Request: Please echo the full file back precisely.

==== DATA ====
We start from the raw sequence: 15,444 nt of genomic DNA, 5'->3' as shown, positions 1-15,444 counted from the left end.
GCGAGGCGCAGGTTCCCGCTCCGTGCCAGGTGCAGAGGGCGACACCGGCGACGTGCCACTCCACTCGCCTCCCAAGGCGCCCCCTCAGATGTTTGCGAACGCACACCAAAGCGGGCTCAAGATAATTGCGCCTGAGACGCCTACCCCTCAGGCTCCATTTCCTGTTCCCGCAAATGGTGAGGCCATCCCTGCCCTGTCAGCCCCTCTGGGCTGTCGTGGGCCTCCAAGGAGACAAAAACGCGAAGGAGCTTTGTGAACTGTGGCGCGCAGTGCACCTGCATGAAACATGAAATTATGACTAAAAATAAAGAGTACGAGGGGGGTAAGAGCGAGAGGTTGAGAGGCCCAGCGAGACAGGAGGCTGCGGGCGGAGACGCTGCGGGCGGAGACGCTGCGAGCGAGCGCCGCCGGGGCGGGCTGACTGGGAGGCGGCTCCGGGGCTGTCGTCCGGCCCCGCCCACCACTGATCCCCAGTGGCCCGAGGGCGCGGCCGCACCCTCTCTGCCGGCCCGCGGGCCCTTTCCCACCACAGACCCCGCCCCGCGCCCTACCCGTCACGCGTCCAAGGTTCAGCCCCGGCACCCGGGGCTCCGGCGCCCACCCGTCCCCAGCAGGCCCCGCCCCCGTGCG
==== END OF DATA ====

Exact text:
We start from the raw sequence: 15,444 nt of genomic DNA, 5'->3' as shown, positions 1-15,444 counted from the left end.
GCGAGGCGCAGGTTCCCGCTCCGTGCCAGGTGCAGAGGGCGACACCGGCGACGTGCCACTCCACTCGCCTCCCAAGGCGCCCCCTCAGATGTTTGCGAACGCACACCAAAGCGGGCTCAAGATAATTGCGCCTGAGACGCCTACCCCTCAGGCTCCATTTCCTGTTCCCGCAAATGGTGAGGCCATCCCTGCCCTGTCAGCCCCTCTGGGCTGTCGTGGGCCTCCAAGGAGACAAAAACGCGAAGGAGCTTTGTGAACTGTGGCGCGCAGTGCACCTGCATGAAACATGAAATTATGACTAAAAATAAAGAGTACGAGGGGGGTAAGAGCGAGAGGTTGAGAGGCCCAGCGAGACAGGAGGCTGCGGGCGGAGACGCTGCGGGCGGAGACGCTGCGAGCGAGCGCCGCCGGGGCGGGCTGACTGGGAGGCGGCTCCGGGGCTGTCGTCCGGCCCCGCCCACCACTGATCCCCAGTGGCCCGAGGGCGCGGCCGCACCCTCTCTGCCGGCCCGCGGGCCCTTTCCCACCACAGACCCCGCCCCGCGCCCTACCCGTCACGCGTCCAAGGTTCAGCCCCGGCACCCGGGGCTCCGGCGCCCACCCGTCCCCAGCAGGCCCCGCCCCCGTGCG